Most people are aware that Hebrew verbs
come from three-letter roots. Each root is
conjugated in the 7 dimensions of
person, gender,plurality, tense, activity,
modality, and direct-object. For example
the root Shin Mem Resh means to watch.
The conjugations Shin-Mem-Resh-Tauv-Yud
and Nun-Shin-Mem-Resh-Nun-Vav mean
I watched and we were watched respectively.
The rules for Hebrew grammar are carefully described
in many modern books and are well known. Rashi will sometimes comment when a verse is using a rare conjugation
of an odd grammatical form.
When presenting grammatical Rashis my favorite
reference is the appendix in volume 5 of the Ibn Shoshan
dictionary. This very short appendix lists most
A simple recurring gramatical problem is a description
of the distinct meanings of a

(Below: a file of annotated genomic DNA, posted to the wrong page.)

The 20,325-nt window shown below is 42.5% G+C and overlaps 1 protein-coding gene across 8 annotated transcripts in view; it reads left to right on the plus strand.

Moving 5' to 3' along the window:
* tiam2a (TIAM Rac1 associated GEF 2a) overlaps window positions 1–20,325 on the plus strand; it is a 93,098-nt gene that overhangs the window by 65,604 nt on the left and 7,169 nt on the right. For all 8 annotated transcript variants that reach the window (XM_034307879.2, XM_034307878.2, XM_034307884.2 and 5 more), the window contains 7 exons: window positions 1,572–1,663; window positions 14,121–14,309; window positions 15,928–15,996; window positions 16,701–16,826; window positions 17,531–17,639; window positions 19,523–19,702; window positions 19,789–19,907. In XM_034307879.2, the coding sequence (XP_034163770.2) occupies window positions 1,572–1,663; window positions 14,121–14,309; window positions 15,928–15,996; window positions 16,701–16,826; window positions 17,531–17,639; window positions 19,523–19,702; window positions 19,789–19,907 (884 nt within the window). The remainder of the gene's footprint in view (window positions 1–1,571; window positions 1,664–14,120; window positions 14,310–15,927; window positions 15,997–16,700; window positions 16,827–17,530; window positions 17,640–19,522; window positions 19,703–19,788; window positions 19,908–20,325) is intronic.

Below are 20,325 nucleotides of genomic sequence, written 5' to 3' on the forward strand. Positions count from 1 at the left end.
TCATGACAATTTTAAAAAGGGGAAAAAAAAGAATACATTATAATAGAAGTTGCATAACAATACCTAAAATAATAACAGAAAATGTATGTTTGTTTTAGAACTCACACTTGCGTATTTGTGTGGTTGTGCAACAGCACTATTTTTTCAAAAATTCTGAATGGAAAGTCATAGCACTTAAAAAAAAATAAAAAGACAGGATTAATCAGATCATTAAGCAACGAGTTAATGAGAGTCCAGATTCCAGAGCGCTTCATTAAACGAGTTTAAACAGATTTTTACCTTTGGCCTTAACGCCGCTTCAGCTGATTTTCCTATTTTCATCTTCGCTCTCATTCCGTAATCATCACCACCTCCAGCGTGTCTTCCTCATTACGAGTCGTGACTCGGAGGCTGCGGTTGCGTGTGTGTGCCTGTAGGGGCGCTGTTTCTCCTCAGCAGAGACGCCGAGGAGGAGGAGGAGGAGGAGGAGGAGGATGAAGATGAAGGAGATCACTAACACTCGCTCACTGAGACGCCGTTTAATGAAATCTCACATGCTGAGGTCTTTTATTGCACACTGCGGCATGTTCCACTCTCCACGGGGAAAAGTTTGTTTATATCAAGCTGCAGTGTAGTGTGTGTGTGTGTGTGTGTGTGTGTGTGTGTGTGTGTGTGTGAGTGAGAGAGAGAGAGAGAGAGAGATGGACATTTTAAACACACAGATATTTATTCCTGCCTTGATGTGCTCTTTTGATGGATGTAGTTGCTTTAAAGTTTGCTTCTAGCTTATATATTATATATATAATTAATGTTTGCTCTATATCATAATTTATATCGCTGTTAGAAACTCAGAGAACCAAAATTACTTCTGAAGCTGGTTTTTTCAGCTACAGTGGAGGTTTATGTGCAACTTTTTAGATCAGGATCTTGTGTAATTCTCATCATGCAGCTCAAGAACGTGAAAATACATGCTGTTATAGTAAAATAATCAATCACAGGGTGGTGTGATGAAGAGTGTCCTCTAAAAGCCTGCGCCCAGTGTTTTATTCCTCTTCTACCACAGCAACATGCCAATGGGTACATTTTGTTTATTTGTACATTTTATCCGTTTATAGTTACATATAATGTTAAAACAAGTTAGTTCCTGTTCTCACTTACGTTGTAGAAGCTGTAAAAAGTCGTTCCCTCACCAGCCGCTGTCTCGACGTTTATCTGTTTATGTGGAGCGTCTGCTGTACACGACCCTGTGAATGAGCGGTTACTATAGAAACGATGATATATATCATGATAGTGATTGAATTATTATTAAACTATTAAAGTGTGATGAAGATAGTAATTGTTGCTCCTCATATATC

Biblical root in the different grammatical modes. Today we study
the Hebrew root Mem-Tzade-Aleph. In the active mode (Qal) this
root means to find. However, in the causative mode (Hifil) this
root means to present. The explanation of the connection between
find-present is simple: To present something is to cause
that person to find it.
A punchy way of learning some Rashis is to embed the Rashi comment in
the translation of the verse. Verse Lv09-12a states
And he slew the burnt offering; and the sons of Aaron presented to him the blood, which he sprinkled around upon the altar.
The underlined word presented neatly
embeds the Rashi comment in the translation of the verse.